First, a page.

CRS-5 However, it is not known whether GM fish could survive in the wild in sufficient numbers to inflict permanent population damage. One study indicated that, when food supplies were low, GM fish might have the ability to harm a wild population, although the authors caution that laboratory experiments may not reflect what would happen in the wild.26 Biotechnology proponents argue that GM fish would be unlikely to survive in the wild since they would likely be less adept at avoiding predators. A predictive model -- popularly termed the Trojan gene model -- was put forward after observing that GM Japanese medaka, a fish commonly used as an experimental model, were able to out-compete non-altered fish for mates. The resulting offspring were less fit, resulting in the eventual demise of the modified population.27 Even if fast-growing GM fish do not spread their genes among their wild counterparts, critics fear they might disrupt the ecology by competing with native fish for scarce resources. The consequences of such competition would depend on many factors, including the size of the wild population, the number and specific genetic strain of the escaped fish, and local environmental conditions. Other potential safeguards also exist. For example, FDA could require that only sterile GM fish be approved for culture in ocean pens. Fertilized fish eggs that are subjected to a heat or pressure shock retain an extra set of chromosomes. The resulting triploid fish do not produce normal eggs or sperm, and females do not exhibit maturation of the ovary or reproductive behaviors.28 Thus, all-female lines of triploid fish are the best current method to ensure non-breeding populations of GM fish. Nonetheless, there are batch-to-batch variations in the efficacy of triploidy induction, and it is uncertain whether this method could be effective for all species of fish; it has not been successful for shrimp.29 Also, critics question whether escaped male triploid fish, which in some species have sufficient sex hormone levels to enable normal courtship behavior, could mate with wild individuals, lowering reproductive success of the wild population.30 The ecological risks of stocking GM shellfish in the wild have not yet been thoroughly considered, but confinement of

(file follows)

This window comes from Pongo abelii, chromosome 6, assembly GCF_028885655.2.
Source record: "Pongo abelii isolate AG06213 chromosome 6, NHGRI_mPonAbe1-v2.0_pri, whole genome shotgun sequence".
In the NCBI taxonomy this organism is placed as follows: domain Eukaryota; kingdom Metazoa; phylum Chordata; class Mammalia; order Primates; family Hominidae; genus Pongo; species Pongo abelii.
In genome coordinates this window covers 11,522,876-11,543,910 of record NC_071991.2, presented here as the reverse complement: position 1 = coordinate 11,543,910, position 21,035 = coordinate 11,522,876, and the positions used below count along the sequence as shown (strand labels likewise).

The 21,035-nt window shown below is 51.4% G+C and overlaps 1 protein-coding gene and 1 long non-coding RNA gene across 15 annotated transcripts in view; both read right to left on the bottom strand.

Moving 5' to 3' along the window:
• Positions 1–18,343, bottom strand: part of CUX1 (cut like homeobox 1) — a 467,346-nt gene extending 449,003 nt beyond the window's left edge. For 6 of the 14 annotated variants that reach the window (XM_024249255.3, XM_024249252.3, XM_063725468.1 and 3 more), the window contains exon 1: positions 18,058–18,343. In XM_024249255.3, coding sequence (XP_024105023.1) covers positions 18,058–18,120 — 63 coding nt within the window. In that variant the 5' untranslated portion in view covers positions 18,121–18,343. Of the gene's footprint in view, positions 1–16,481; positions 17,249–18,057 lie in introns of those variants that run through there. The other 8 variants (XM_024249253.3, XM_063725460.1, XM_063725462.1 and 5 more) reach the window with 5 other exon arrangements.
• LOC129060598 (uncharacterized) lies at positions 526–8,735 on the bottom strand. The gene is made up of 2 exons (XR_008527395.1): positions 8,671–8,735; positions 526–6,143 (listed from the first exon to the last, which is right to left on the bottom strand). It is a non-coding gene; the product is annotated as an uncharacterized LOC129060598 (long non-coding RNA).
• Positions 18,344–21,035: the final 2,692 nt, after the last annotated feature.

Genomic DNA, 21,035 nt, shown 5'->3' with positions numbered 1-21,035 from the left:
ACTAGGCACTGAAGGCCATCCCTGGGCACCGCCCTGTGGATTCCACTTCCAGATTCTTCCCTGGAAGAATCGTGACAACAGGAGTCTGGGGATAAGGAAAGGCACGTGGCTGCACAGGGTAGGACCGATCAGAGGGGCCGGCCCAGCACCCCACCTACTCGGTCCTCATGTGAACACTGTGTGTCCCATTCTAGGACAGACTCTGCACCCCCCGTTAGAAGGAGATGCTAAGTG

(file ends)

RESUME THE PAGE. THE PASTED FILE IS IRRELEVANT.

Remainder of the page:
Robert H. Devlin, et al., "Population Effects of Growth Hormone Transgenic Coho Salmon Depend on Food Availability and Genotype by Environment Interactions," Proceedings of the National Academy of Sciences, v. 101, no. 25 (June 22, 2004): 9303-9308, at [http://www.pnas.org/cgi/content/abstract/101/25/9303]. Richard D. Howard, et al., "Transgenic Male Mating Advantage Provides Opportunity for Trojan Gene Effect in a Fish," Proceedings of the National Academy of Sciences, v. 101, no. 9 (March 2, 2004): 2934-2938, at [http://www.pnas.org/cgi/reprint/101/9/2934.pdf]. Gary H. Thorgaard and Standish K. Allen, "Environmental Impacts of Inbred, Hybrid and Polyploid Aquatic Species,"in Dispersal of Living Organisms into Aquatic Ecosystems, (Univ. of Maryland Sea Grant, 1992), pp. 281-288. National Research Council, Bioconfinement of Genetically Engineered Organisms, (Washington DC: Nat. Academies Press, 2004), at [http://books.nap.edu/catalog/10880. html]. Eric M. Hallerman and A. R. Kapuscinski, "Potential Impacts of Transgenic and Genetically Manipulated Fish on Wild Populations: Addressing the Uncertainties Through Field Testing," in Genetic Conservation of Salmonid Fishes, by J. G. Cloud and G. H. Thorgaard, eds. (New York, NY: Plenum Press, 1993), pp. 93-112.

30 29 28 27 26